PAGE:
When you see Tony Abbott as Prime Minister, Joe Bullock elected in front of Louise Pratt, Bronwyn Bishop as Speaker, Tim Wilson given a job as a Human Rights Commissioner, Sophie Mirabella building submarines, and Alexander Downer showered with gifts from every direction, you know democracy is ailing if not already dead. It’s time for change.
As things stand politics in Australia is now the province of a political class that now offers a lifetime career path in federal and state parliaments, the public services and quangos. Entrance to this world often involves nepotism and cronyism. There can be few other legitimate jobs with salary packages over $300,000 that can often be obtained with virtually no experience and qualifications and little restrictions on second jobs or holidays.
Equating integrity with paying more money, flies in the face of history. By paying politicians starting salary packages of over $300,000, more people are attracted who could not get that salary level elsewhere. In fact people pursuing material gain should be discouraged from entering politics.
There is certainly no evidence that the massive increases of salary packages in recent years has increased benefits to the public or improved the quality of members or ministers compared to governments of the past. Far from paying peanuts and getting monkeys, paying more peanuts seems to attract gorillas.
Our system of government is an archaic farce. It was developed in the 18th century and did not anticipate the corruption of process that the two party system and the various factions, lobby groups and donors have produced.
An enormous amount of time and money is wasted on useless bickering and out-dated ceremony. This is an organisation entrusted with the role of running our country. It’s important. But our system has led to many professional politicians with little or no general life experience and unscrupulous opportunists, unburdened by ethics, who obsessively pursue power, money or both. Parties gift electorates to family connections, malleable party hacks and mediocre apparatchiks.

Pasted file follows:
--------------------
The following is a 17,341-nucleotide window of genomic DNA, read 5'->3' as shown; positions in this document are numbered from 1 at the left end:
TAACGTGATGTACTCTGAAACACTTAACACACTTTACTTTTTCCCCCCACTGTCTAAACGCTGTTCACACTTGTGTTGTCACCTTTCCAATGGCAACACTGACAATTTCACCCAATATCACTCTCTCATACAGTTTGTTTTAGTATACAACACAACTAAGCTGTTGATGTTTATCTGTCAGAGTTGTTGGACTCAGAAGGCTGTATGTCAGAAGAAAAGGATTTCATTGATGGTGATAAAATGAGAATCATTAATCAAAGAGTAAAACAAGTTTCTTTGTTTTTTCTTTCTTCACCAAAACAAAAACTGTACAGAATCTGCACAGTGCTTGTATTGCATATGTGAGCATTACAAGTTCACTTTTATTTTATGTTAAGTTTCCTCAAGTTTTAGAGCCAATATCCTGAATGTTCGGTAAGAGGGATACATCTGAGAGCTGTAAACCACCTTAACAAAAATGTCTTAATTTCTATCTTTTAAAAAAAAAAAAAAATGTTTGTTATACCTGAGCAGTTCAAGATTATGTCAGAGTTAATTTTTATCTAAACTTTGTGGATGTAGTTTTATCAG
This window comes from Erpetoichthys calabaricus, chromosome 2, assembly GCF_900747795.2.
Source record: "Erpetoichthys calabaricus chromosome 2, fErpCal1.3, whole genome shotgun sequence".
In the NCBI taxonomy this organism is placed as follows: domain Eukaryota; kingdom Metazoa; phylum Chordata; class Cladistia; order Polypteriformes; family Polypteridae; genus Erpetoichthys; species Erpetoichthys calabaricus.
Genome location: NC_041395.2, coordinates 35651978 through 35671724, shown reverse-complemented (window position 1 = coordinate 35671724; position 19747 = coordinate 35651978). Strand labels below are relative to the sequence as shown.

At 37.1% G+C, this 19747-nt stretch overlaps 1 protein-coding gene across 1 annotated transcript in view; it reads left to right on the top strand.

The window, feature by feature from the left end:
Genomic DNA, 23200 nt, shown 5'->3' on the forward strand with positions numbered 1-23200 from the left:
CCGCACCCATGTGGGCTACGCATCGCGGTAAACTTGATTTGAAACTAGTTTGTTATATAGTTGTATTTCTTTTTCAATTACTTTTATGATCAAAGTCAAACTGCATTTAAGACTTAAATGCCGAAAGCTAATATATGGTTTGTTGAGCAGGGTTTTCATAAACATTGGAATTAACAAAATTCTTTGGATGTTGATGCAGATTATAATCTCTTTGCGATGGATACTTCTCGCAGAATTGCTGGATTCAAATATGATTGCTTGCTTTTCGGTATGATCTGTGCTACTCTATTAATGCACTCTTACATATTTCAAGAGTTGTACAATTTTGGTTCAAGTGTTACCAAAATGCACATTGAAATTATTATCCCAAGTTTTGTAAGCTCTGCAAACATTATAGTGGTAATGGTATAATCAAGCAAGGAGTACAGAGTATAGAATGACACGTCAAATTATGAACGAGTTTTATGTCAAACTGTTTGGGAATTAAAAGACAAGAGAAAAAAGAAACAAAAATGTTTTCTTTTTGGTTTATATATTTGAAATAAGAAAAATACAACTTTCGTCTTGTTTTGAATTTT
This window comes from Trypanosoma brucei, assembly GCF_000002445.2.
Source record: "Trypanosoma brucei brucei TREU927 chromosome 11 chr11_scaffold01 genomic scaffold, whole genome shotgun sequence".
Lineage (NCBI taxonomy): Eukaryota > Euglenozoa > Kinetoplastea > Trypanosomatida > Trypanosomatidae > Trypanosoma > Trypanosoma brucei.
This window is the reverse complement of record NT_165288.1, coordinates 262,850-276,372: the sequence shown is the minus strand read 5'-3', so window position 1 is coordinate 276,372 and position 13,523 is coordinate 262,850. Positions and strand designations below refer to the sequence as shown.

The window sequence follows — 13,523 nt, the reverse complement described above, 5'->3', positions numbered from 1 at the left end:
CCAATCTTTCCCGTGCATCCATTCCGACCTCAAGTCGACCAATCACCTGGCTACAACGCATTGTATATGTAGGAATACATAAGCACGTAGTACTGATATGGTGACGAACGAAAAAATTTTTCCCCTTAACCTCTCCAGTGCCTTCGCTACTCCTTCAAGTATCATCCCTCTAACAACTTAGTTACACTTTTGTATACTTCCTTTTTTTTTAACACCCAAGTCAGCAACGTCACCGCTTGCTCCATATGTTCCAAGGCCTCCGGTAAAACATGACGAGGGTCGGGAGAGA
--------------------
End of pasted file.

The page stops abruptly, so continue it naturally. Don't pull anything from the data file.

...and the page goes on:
The money spent on spin doctors and advertising and polling and campaigning and jetting around for photo opportunities is outrageous and to what end? Why should parliament be adversarial? Do we really need an Opposition? Why can’t it be a collection of men and women whose experience and expertise make them suited for this most important responsibility?
If the 150 federal seats were awarded by the percentage of first preference votes received, the two major parties would have 118 seats rather than the 145 they currently occupy, the Greens would have 13, PUP 8, with 11 “others”. This would actually represent the “will of the people”.
Switzerland has been described as the closest thing to a true democracy. Parliamentary elections are organised around a proportional multi-party voting system and executive elections are organized around a popular vote directly for individuals, where the individual with the most votes wins. The third type of election, referendums, concern policy issues.
Parliament, known as the Federal Assembly, is made up of the Council of States (46 seats – members serve four-year terms) and the National Council (200 seats – members serve four-year terms and are elected by popular vote on a basis of proportional representation).
The two chambers of Switzerland’s national parliament meet several times annually for sessions of several weeks and in between, conduct meetings in numerous commissions. But being a member of parliament is not a full time job in Switzerland, contrary to most other countries today. This means that members of parliament have to practise an ordinary profession to earn their living – thereby they are closer to the everyday life of their electorate.
The government is a seven-member executive council, elected for a four year term, that heads the federal administration, operating as a combination cabinet and collective presidency. It is a Coalition of the four major parties, each party having a number of seats that roughly reflects its share of electorate and representation in the federal parliament. The President, elected for a one-year term, has almost no powers over and above his or her six colleagues, but undertakes representative functions normally performed by a president or prime minister in single-executive systems. They share the role around.